That can take as long as a year, Rayner said.

The crash was reported in 911 calls just before noon.

Calabro is an uncontrolled field, meaning it does not have an air traffic control tower, and it is not clear if the plane was in distress before crashing.

The FAA said the plane was operating under visual flight rules and therefore, according to protocol, would not have been in communication with controllers at TRACON.

No one on the ground was injured in the crash.

Awilda Ruiz, 47, of Crestwood Drive in Shirley, said the plane landed close to her house and she helped two occupants — Erik and Jane Unhjem — as soon as they emerged from the burning wreckage, grabbing scissors to cut off the woman's burning shirt. Ruiz said the pair appeared to be disoriented and in shock as she and neighbors put cold towels on their burned arms and feet.

Ruiz said she stayed with them until rescuers arrived.

"I was assuring them that they were OK," Ruiz said.

Jacqueline Resto, 24, of Helene Avenue, said her family tried to pull the still unidentified other pilot from the wreckage, but they were forced back by the flames. Resto said they used their garden hose to try and put out the fire.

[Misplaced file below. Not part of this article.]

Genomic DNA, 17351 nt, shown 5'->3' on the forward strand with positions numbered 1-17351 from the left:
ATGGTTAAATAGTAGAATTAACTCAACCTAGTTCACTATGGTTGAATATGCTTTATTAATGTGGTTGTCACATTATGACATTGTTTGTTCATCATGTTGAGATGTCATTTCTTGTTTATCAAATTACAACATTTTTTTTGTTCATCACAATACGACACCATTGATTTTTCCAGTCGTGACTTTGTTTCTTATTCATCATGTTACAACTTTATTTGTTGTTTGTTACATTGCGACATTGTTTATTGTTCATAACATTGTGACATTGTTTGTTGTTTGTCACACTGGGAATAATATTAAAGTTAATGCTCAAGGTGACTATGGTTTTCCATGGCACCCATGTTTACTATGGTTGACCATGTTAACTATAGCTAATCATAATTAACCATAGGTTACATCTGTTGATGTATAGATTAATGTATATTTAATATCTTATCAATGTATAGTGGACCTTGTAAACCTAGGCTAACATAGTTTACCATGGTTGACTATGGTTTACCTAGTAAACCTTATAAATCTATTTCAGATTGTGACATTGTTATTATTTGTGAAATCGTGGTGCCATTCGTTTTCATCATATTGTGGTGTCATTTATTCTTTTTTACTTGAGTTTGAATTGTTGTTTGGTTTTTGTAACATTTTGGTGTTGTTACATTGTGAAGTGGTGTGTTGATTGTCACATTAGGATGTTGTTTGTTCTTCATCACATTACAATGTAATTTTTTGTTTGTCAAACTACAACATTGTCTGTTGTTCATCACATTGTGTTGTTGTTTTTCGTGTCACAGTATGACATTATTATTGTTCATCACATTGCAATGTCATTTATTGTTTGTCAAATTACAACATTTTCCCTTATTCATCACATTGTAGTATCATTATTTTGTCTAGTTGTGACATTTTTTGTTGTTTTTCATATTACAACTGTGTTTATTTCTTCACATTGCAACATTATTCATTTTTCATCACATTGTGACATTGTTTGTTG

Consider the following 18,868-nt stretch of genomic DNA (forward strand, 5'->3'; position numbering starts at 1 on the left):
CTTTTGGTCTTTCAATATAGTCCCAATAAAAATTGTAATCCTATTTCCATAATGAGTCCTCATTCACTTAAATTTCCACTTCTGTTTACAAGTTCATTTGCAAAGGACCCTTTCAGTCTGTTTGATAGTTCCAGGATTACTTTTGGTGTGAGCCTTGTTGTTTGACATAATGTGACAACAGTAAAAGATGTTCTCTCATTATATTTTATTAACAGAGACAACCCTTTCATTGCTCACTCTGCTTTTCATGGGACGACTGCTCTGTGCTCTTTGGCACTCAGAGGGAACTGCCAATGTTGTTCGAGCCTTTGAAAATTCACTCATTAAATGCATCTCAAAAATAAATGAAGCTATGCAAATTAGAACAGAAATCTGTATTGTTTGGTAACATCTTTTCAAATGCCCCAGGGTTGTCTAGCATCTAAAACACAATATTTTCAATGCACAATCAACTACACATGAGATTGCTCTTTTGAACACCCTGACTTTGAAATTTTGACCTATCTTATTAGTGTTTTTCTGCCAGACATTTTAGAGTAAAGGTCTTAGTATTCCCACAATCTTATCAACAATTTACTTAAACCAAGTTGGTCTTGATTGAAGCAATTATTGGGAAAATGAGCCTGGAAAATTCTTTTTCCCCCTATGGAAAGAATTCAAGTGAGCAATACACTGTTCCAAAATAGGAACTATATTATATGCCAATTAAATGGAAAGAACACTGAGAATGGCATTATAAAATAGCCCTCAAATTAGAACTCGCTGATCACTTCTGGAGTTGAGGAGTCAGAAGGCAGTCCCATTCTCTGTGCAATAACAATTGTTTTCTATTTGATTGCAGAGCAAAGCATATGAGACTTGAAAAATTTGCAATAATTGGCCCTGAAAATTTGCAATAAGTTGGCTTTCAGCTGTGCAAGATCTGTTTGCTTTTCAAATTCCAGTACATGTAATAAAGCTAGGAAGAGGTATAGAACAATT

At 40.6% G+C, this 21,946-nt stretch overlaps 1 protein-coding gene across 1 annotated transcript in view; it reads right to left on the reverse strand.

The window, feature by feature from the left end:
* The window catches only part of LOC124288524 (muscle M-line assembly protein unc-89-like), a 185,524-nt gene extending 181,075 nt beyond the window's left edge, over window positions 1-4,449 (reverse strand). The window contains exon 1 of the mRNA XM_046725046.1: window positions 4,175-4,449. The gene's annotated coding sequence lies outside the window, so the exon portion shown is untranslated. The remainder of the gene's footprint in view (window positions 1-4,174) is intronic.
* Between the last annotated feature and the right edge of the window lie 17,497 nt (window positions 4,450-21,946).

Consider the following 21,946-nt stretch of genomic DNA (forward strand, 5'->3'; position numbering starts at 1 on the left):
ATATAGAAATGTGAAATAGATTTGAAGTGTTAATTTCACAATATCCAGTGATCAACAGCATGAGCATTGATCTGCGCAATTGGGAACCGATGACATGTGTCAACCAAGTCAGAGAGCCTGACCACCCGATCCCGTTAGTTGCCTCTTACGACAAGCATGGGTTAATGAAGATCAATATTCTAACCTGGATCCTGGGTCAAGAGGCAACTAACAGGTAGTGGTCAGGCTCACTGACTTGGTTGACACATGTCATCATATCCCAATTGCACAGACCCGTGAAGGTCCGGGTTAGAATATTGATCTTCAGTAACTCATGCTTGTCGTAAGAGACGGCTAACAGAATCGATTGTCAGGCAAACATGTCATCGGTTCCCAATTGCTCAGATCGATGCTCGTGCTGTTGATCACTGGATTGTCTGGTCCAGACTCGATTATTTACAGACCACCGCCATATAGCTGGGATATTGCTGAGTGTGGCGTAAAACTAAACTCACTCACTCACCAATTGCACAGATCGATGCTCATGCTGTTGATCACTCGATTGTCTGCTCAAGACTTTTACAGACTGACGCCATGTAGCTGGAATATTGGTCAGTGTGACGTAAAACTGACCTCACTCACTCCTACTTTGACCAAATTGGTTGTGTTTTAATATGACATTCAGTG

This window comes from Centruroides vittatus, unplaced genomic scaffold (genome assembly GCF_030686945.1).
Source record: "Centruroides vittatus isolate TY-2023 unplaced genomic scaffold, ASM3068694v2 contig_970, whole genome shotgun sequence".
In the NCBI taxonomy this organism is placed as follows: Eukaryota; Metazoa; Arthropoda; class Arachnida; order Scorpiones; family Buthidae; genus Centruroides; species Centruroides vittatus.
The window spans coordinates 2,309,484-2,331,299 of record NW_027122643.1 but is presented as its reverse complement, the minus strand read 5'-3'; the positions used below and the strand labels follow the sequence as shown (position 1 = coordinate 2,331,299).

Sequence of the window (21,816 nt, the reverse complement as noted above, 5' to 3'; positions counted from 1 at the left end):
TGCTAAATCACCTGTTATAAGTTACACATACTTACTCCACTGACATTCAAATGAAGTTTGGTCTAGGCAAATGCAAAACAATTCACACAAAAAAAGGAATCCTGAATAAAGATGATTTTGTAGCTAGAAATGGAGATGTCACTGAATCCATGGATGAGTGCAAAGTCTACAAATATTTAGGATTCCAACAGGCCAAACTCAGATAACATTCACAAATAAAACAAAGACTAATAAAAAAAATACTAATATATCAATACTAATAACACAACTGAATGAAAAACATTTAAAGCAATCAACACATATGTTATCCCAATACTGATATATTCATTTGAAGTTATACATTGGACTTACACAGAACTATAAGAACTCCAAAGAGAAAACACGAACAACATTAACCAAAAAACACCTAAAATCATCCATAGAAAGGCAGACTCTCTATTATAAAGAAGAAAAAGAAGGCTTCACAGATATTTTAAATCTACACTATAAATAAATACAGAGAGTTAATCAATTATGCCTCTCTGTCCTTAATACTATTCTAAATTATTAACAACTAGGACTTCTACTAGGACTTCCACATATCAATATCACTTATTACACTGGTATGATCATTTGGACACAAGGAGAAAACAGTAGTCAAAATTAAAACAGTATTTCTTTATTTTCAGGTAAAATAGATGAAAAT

The crash scene is about a mile from Calabro.

Suffolk police said they received numerous 911 calls at 11:55 a.m. reporting the plane had crashed. The pilot was pronounced dead at the scene.

Brookhaven Town spokesman Jack Krieger said that the single-engine plane took off from Calabro at 11:48 a.m.

Damage was reported to trees, one automobile and a trash receptacle, the FAA said.

Joanne Meadows, who also lives on Crestwood Drive in Shirley, was sitting on her back deck talking on the phone with her daughter when the plane flew low over her yard, striking a large oak tree and crashing into the street.

"The tree saved it from crashing into houses," said Meadows, 50. "The plane was all mangled in with the tree."

Emergency responders came to their house looking for pieces of the plane, she said.